Daniel Menezes is an animator, musician, and talented NFT artist behind popular DeSo NFT collections Tod Complex and ZetaReticuli. Menezes originally entered the NFT space as a creative means to raise funding for his animated series, but ended up staying for far more after becoming a pillar of the DeSo NFT community.
We got the chance to connect with Supernovas verified creator Menezes, and learned more about what drives him, what inspires his art, and what he thinks is next to come in NFT’s. Read on to learn more about this community gem!
Tell us about you. How did you get into NFT’s, what was life like prior to NFT’s, and how has your life changed since entering the space?
My name is Daniel Menezes. I’m an animator and musician. I have a Bachelors of Fine Art in Drawing and Painting. I was a graphic designer for a few years before I transitioned into animation. My current passion project is an animated series called Tod Complex. It’s about a reptilian alien who accidentally creates life on earth, and is stuck having to manage it.
I first entered the NFT space as a means to help raise funds for my animated series. I’m the only animator out of 5 creators working on the show, and we’d like to be able to hire more in order to speed up production. Our dream is to get enough funding to expand our operation, with the hopes of one day becoming a fully operational production studio. Although the funding hasn’t come yet, the community I’ve discovered since entering the NFT space has been the best part of my experience. The people are very positive and supportive. I guess you can say it really is about the friends you make along the way! In addition to my Tod Complex project, I also have a DeSo exclusive NFT project called ZetaReticuli. In this series, I digitally paint a gray alien and then utilize graphic design techniques to degenerate the image into 50 iterations and capture the journey of the images degeneration. I kind of have a thing for aliens!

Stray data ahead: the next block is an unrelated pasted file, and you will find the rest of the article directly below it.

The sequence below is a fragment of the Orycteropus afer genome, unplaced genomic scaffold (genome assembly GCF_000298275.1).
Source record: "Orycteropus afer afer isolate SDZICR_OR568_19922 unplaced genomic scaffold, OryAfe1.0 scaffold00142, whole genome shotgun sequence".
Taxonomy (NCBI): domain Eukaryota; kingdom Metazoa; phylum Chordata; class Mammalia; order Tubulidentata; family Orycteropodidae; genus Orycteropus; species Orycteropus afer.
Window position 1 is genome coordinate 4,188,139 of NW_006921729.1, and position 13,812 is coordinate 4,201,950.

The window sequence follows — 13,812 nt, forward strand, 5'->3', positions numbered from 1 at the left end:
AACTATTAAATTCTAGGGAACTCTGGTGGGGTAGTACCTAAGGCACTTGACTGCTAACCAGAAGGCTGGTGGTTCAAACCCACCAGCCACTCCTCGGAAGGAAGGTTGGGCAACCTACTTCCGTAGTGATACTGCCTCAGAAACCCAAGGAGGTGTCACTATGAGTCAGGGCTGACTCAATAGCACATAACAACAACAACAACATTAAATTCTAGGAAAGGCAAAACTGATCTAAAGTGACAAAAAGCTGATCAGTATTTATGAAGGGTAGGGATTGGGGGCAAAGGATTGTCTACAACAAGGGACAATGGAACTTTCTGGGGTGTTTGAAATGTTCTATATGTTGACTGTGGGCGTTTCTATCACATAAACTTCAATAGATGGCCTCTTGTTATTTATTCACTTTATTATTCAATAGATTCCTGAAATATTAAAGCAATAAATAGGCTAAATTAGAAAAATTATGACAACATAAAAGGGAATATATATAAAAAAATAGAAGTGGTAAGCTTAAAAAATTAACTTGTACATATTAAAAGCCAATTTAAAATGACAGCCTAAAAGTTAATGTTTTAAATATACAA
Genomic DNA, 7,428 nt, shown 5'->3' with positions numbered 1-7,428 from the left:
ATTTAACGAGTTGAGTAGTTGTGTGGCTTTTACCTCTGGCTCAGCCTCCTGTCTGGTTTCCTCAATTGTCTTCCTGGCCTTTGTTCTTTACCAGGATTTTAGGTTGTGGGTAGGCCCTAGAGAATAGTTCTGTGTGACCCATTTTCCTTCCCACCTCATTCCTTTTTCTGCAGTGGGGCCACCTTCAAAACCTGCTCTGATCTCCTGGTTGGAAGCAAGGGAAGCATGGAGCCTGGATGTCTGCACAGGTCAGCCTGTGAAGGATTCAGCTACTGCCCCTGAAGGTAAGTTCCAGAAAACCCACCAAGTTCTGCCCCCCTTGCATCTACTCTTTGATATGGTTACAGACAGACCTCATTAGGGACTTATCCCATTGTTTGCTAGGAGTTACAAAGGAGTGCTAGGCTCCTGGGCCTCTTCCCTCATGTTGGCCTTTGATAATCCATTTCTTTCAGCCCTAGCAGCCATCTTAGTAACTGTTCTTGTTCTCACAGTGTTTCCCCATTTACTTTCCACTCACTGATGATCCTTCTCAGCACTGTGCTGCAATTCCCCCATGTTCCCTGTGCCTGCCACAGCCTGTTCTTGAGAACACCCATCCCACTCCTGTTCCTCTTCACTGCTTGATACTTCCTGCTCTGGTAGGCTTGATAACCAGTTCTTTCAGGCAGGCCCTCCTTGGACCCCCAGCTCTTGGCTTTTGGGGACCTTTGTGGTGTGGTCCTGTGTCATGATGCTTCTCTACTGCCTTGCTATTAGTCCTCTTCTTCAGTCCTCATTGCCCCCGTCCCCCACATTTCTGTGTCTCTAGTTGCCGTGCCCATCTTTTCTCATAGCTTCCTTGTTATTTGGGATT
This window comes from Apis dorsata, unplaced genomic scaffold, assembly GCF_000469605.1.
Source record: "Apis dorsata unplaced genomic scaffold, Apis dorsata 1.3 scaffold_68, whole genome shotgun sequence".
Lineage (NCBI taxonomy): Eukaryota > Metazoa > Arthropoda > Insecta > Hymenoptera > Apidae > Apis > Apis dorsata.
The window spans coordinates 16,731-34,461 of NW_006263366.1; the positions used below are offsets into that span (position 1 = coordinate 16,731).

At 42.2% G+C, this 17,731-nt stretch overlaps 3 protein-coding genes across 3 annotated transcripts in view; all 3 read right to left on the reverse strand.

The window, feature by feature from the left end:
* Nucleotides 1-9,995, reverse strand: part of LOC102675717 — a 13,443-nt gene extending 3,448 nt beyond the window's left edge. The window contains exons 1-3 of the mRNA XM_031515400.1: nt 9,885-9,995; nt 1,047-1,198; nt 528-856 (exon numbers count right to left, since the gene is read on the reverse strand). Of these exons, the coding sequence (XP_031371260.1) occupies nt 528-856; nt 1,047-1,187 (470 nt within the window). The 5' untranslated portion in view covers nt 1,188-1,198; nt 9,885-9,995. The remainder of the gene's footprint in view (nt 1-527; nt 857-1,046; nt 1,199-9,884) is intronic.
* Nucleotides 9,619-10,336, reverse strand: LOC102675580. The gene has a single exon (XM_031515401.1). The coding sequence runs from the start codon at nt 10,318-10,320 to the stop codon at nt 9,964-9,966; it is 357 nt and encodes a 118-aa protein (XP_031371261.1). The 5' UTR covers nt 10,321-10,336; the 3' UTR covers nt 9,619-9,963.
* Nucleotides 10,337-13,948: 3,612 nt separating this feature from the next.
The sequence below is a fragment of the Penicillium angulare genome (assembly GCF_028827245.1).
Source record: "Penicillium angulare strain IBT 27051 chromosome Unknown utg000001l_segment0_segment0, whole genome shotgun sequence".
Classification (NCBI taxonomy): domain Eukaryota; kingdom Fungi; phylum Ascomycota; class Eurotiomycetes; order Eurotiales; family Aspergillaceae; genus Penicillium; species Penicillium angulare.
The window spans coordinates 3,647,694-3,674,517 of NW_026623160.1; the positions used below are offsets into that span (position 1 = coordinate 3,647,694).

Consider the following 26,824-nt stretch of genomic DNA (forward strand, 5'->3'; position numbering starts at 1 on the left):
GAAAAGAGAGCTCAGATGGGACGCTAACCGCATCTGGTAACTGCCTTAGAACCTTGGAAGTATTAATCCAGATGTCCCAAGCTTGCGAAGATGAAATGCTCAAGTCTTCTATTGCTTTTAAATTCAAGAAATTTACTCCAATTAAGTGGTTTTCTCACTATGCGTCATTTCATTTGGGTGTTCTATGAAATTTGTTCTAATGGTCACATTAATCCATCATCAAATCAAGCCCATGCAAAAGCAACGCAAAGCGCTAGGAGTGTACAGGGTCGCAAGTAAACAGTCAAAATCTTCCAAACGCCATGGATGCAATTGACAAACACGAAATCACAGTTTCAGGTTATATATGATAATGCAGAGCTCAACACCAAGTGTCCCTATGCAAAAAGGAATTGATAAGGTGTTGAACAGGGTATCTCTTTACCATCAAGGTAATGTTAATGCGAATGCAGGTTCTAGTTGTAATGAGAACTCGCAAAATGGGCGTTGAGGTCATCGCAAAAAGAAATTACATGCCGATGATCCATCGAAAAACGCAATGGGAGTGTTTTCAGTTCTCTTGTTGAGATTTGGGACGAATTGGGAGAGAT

What is your artistic style? What inspires you? What are you conveying through your art?
My artistic style is very much inspired by animated shows like The Simpsons, Rick and Morty, and Bojack Horsemen. I am very interested in creating compelling characters, bringing them to life, and conveying “truth” through comedy. I’m very much into “conspiracy theory” alternative history, politics, philosophy and spirituality. My aim in my art is to find the intersections between these topics, and express my worldview with the hopes of broadening people’s horizons while making them laugh along the way.
What inspires your art? Do you draw inspiration from specific artists or things?
When it comes to Tod Complex and NFT’s, my first approach was to create collectibles from the show, like backgrounds that were used, characters, and small moments. After not seeing much success from that, I created the “Complex Portraits,” in which I’d create portraits of people that look like human alien hybrids using the color pallette I use for our main character Tod. This is more of a utility NFT where one purchases a “Complex Portrait Pass” NFT that gives you access to commission me for a portrait. In the future, I’d like to create a derivative project out of Tod and some of the other characters from the show, as derivative projects seems to be all rage now in the NFT space. I’d also like to create more utility NFT’s giving special access to exclusive content from the show and early access to scenes as we release them.
What do you see in the future for NFT’s?
The NFT space is pretty crazy, I still don’t quite understand it. I find it very fascinating, especially when viewing it through the lens of art history. It really is, in my opinion, the next step of evolution for the pop art movement. I think Andy Warhol would marvel at how algorithms can now mass produce tens of thousands of art pieces for the sole purpose of mass consumption, speculation and trading for profit.
It’s hard to make judgments of whether that is good or bad for the art world. I view it as more of the logical next step a hyper capitalistic society, like ours, would produce. On one hand, you have the promise of a truly decentralized art world where creators have complete control over their creations, and earn royalties on every transaction their art creates. On the other hand, you have the complete commodification of art where the value is not based off of the quality of the art, but rather its relationship to supply and demand, and its ability to create scarcity. It will be interesting to see how this space develops. One thing is for sure — I’ll be along for the ride.